by Kent Sterling
Players leave programs all the time. It happens almost everywhere, and for the most part, it’s a win/win/win as the kid wins, the program he goes to wins, and the program he leaves wins.
That will likely be the case for Austin Etherington, a redshirt sophomore who has asked for and has been granted his release. Etherington will leave Indiana with his degree in management from SPEA, and have two years of eligibility left, Indiana will have room to add a late signee from the class of 2014 or a transfer, and a school (likely Indiana State, where Austin’s brother Alex plays) will get a smart, tough-minded player with great leadership qualities.
News of Etherington’s transfer comes hours after Noah Vonleh told CBS that he will enter the NBA Draft. If Etherington’s transfer was less than a shock, Vonleh’s announcement confirmed what was suspected before he ever arrived in Bloomington. He didn’t re-class a year ahead because he wanted to get his degree before turning 21. The plan was one-and-done from the beginning.
Whether a successful program can be sustained with uber-talented kids whose interest in college is not likely to extend beyond eight months is debatable. If Wichita State hits a last second three-pointer yesterday, Kentucky fans would have started to murmur about John Calipari’s predilection toward single-year players.
For Indiana, the blood letting is likely not over. There is going to be at least one more player who will decide to leave Bloomington for what he believes will be greener pastures.
That’s not necessarily an indictment on the leadership of Tom Crean. There are very few players who don’t give at least passing thought to transferring after their sophomore year. That’s the year when the player has his greatest value to another school, and many realize that whatever their dreams were as freshmen are not likely to be fulfilled at their current address.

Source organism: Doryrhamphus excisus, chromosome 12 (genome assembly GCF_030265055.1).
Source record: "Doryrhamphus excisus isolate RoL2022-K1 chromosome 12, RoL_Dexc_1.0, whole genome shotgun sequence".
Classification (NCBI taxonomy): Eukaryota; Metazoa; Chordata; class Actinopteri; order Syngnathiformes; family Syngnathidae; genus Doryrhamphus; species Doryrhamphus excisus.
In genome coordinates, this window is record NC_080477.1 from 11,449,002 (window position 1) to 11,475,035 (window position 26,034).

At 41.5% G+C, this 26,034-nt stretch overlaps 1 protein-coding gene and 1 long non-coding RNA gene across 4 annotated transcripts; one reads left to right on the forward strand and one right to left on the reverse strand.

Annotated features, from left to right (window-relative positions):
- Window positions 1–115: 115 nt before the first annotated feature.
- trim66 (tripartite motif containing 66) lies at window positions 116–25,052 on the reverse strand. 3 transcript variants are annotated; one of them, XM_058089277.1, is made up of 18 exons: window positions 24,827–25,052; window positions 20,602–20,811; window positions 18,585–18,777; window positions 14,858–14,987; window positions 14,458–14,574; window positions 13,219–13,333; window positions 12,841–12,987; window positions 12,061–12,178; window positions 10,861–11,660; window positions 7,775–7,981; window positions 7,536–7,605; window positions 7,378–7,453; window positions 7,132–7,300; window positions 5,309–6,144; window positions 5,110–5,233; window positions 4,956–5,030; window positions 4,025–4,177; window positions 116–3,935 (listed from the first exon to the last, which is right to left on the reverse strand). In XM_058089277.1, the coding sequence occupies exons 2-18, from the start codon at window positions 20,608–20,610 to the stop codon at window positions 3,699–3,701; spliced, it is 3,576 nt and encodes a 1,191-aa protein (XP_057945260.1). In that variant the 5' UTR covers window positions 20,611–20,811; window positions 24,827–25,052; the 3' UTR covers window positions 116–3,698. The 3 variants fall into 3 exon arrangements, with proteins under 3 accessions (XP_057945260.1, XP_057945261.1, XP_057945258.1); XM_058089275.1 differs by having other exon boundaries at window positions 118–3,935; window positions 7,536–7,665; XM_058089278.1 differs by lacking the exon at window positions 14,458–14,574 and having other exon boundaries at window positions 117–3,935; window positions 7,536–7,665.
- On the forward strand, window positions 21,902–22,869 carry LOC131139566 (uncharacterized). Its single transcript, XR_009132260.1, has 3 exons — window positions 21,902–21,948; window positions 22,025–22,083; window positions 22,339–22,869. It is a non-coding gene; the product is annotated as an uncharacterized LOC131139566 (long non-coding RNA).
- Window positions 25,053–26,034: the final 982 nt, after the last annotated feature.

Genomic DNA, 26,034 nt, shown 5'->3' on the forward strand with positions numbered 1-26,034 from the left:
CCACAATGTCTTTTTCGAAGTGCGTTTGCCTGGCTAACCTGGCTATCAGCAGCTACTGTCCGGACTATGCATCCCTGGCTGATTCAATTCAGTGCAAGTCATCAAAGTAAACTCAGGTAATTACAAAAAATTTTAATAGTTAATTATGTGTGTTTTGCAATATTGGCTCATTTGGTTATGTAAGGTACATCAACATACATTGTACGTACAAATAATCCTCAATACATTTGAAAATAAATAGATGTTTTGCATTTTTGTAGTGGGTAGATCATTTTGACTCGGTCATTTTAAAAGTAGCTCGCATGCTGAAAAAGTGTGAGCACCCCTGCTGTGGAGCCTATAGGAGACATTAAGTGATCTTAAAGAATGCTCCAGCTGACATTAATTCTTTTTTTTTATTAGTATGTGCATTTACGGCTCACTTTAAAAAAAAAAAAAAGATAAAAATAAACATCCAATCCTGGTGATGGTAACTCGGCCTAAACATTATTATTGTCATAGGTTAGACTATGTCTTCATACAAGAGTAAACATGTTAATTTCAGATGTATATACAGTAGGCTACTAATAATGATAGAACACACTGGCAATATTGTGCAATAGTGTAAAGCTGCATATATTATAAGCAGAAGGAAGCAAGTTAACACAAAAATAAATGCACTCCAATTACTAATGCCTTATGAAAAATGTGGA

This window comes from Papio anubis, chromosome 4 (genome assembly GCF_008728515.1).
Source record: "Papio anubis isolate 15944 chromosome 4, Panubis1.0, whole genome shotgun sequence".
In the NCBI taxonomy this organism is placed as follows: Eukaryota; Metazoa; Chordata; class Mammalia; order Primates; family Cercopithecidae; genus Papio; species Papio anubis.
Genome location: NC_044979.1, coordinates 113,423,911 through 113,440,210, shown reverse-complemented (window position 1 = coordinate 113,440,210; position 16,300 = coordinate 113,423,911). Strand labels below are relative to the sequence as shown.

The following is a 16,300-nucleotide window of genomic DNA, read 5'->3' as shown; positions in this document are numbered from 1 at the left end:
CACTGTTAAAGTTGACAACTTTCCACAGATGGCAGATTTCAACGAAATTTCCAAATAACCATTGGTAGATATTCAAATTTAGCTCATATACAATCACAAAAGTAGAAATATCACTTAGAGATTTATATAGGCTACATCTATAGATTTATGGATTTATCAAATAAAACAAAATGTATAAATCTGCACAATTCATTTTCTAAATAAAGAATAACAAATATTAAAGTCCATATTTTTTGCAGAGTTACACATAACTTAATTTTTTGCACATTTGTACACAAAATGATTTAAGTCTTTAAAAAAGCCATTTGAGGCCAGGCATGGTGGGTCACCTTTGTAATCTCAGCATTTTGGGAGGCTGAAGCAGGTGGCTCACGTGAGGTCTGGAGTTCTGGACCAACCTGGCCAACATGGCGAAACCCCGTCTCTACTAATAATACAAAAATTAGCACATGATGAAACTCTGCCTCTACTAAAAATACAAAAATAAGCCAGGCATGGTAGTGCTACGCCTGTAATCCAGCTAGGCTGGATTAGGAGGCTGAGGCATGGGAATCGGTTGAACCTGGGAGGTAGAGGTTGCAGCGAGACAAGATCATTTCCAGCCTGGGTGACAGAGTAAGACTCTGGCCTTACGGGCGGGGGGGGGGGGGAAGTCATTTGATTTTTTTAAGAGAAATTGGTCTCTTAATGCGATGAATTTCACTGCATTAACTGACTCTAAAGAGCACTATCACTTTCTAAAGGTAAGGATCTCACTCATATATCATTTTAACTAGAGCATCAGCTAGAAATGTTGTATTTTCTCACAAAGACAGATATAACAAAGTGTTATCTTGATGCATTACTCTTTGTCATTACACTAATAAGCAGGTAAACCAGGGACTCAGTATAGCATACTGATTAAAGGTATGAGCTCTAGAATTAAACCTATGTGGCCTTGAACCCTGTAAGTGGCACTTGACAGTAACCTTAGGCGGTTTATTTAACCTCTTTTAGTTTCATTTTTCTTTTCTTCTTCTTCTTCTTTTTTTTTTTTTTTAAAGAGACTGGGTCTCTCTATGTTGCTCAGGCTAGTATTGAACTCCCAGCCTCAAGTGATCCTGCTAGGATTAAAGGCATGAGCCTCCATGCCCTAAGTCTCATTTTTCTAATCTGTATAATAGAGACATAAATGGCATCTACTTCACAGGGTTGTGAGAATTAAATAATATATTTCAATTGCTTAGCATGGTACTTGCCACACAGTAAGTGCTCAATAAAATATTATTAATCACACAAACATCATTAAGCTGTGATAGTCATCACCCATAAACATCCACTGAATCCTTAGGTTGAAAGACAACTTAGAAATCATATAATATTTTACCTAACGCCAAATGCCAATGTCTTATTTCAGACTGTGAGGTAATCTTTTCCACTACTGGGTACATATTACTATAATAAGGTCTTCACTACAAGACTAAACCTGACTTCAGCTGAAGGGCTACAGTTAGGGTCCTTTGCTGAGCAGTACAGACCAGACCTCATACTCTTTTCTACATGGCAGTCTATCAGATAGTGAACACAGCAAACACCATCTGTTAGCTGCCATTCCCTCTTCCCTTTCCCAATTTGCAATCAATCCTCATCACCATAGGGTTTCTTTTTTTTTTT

There is a current player on Indiana’s roster that was destined for the NBA, a prominent and well-informed booster told me before the player’s freshman year. I had seen him play several times, and thought he would find it difficult to enjoy a prominent role during Big Ten play, much less ever play a minute in the NBA. That is the wide swath of opinions surrounding these young players. I’m sure that kid thought he would head to Bloomington, dominate, and bounce the millions awaiting NBA stars. That did not happen. In fact, his minutes diminished throughout the season, and whether his playing next year would be a net gain for Indiana is in grave doubt.
His optimistic assessment and subsequent disappointment certainly can’t be his fault. It’s the coach, circumstances, teammates reluctance to pass him the ball, bad luck, quality of water, inability to find a steady girl, lack of support from teammates, distance to family, etc… Well, over at the school he spurned to accept at IU, people are doing well, and if he could turn back time, he would have committed elsewhere. He can’t turn back time, so he bolts rather than invite more regret.
The coach tries to help with an accurate appraisal, but it only confirms in the player’s mind that the coach has it out for him.
Fans like to blame the coach, which is ludicrous most of the time. The kids are self-immersed, and eager to chase an unattainable vision buffeted by friends and family who can’t see the forest for the trees.
Long story short is that the churn that may continue throughout the spring in Bloomington has a lot more to do with the flakiness of youth than a void in the leadership department. To this point, it looks like Etherington wants to play with his brother, and Vonleh wants to get paid. Neither has anything to do with Crean.
Now if Yogi Ferrell, Stanford Robinson, and Troy Williams all announce their intent to vamoose, the narrative changes.